Intrathecal Methotrexate-Induced Necrotizing Myelopathy: A Case Report and Review of Histologic Features

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10 Scopus citations


Central nervous system (CNS) relapse of acute lymphoblastic leukemia (ALL) is associated with a poor prognosis. However, prophylactic measures, including intrathecal (IT) methotrexate, reduce the incidence of CNS relapse in these patients considerably. Unfortunately, IT methotrexate can cause several neurologic complications, including transverse myelopathy; ie, the development of isolated spinal cord dysfunction over hours or days following the IT infusion of methotrexate, but in the absence of a compressive lesion. Transverse myelopathy following IT methotrexate is a well-established clinical phenomenon, but the histologic features have been described only very rarely. We report the autopsy findings from a 31-year-old man with a history of T-cell ALL who received prophylactic IT methotrexate in anticipation of a bone marrow transplant. Microscopic examination showed transverse necrosis of the thoracic cord, with massive infiltration by macrophages and lymphocytes, and perivascular lymphocytic infiltrates. There was cavitary necrosis of cervical and lumbar spinal cord involving the entire gray matter and focal white matter, as well as extensive subpial vacuolar degeneration of the dorsal and lateral columns.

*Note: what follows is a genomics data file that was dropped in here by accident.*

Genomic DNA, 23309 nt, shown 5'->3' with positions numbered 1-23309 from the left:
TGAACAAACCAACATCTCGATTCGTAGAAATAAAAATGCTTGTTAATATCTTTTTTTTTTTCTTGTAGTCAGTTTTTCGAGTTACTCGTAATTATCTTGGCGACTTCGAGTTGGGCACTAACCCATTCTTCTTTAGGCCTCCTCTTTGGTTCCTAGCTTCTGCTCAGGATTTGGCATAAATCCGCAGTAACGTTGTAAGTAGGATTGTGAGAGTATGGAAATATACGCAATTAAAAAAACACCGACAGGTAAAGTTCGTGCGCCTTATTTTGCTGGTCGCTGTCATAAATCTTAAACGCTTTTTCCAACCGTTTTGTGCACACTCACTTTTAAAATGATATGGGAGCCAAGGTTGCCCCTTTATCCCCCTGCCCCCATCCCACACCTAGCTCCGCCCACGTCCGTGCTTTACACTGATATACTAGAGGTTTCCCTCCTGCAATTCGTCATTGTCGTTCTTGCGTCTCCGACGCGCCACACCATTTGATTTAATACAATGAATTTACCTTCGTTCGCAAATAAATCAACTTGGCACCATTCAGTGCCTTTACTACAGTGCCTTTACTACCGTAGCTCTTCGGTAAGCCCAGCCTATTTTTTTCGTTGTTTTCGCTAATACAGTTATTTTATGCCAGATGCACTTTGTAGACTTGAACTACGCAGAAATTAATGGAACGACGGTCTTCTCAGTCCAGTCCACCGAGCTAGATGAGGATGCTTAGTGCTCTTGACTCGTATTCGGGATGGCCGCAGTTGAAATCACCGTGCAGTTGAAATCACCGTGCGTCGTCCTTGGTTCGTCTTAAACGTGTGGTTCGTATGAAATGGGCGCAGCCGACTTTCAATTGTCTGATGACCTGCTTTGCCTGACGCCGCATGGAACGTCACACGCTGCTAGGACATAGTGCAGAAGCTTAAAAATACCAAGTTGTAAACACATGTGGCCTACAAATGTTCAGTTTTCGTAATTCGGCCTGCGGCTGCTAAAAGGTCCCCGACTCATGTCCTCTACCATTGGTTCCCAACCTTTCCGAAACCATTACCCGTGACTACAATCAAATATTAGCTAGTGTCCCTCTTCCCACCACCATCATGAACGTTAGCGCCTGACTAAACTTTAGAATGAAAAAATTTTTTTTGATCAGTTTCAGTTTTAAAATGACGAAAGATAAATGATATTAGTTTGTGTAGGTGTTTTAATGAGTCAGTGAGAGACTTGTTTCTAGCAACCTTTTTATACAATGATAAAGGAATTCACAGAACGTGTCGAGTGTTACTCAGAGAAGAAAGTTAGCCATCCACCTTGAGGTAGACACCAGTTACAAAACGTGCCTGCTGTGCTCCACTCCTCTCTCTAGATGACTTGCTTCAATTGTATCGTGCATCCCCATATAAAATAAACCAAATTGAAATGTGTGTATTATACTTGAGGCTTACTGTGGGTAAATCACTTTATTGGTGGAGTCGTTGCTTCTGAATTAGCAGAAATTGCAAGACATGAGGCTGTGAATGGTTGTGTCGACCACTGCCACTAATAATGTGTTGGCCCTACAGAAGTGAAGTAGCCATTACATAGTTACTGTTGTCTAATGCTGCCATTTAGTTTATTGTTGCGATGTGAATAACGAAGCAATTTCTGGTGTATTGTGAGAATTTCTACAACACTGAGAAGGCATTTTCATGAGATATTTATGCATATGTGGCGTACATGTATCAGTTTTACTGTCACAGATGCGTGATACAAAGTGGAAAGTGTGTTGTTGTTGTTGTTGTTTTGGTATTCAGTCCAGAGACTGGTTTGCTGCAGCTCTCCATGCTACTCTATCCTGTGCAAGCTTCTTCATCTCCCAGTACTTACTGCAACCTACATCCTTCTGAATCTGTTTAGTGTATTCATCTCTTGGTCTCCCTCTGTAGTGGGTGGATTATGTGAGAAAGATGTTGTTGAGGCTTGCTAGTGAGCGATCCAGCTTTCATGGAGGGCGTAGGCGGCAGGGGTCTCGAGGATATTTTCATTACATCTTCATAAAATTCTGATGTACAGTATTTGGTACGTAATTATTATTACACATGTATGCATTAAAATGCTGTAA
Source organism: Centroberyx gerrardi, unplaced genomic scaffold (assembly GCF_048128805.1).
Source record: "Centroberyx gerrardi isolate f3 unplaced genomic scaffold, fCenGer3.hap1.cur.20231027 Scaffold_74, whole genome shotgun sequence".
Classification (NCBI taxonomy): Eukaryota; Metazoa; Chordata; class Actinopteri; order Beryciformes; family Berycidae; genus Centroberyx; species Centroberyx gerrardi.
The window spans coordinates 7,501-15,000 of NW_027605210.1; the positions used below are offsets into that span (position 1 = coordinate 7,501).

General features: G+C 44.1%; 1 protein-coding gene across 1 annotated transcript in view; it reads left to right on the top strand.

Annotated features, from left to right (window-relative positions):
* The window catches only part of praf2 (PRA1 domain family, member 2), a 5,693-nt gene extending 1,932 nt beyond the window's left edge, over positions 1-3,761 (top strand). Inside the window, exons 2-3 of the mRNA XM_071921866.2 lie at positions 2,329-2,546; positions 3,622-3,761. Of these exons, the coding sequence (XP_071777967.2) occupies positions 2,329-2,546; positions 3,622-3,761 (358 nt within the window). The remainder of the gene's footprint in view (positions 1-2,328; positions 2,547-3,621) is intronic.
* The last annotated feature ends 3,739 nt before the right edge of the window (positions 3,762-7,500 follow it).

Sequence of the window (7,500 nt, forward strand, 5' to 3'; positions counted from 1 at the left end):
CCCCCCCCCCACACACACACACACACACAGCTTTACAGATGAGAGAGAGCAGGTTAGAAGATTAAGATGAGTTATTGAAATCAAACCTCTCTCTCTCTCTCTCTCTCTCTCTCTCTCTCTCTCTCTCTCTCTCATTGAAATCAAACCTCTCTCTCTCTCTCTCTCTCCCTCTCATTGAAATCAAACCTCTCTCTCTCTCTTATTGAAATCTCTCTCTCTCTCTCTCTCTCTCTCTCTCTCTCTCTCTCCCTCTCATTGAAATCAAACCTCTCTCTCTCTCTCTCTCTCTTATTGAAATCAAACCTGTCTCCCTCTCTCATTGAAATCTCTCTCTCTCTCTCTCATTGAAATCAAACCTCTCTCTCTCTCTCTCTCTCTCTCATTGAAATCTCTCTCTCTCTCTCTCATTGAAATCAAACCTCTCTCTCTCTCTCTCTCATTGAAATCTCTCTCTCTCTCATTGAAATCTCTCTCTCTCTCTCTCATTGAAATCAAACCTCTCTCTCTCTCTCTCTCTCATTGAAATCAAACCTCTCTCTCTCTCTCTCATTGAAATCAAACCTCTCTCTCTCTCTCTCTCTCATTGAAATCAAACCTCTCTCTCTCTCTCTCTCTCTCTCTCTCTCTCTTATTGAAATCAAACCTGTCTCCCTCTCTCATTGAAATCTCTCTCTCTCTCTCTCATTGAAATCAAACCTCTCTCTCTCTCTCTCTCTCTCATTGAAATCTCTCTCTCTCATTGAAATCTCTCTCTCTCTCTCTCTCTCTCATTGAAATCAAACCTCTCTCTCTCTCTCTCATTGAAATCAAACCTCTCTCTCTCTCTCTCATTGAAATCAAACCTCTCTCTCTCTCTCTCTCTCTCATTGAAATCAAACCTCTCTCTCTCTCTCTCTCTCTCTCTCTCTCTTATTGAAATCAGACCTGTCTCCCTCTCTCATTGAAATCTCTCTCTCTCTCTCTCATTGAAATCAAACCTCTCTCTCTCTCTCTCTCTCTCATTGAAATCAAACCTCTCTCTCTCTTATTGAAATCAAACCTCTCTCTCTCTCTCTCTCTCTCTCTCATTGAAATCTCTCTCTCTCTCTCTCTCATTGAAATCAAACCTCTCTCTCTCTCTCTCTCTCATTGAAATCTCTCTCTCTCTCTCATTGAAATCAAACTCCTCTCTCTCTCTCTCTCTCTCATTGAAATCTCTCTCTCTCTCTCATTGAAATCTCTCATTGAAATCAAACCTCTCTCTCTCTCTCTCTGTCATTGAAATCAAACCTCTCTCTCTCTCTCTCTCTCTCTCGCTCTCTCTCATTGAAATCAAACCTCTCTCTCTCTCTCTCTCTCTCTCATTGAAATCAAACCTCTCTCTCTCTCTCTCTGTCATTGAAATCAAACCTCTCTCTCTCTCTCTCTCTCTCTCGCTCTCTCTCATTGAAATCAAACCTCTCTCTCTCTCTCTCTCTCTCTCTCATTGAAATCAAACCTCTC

Original languageEnglish (US)
JournalClinical Medicine Insights: Pathology
StatePublished - Nov 1 2018


  • Methotrexate
  • intrathecal
  • myelopathy
  • vacuolar degeneration

ASJC Scopus subject areas

  • Pathology and Forensic Medicine
  • Histology
  • Microbiology (medical)


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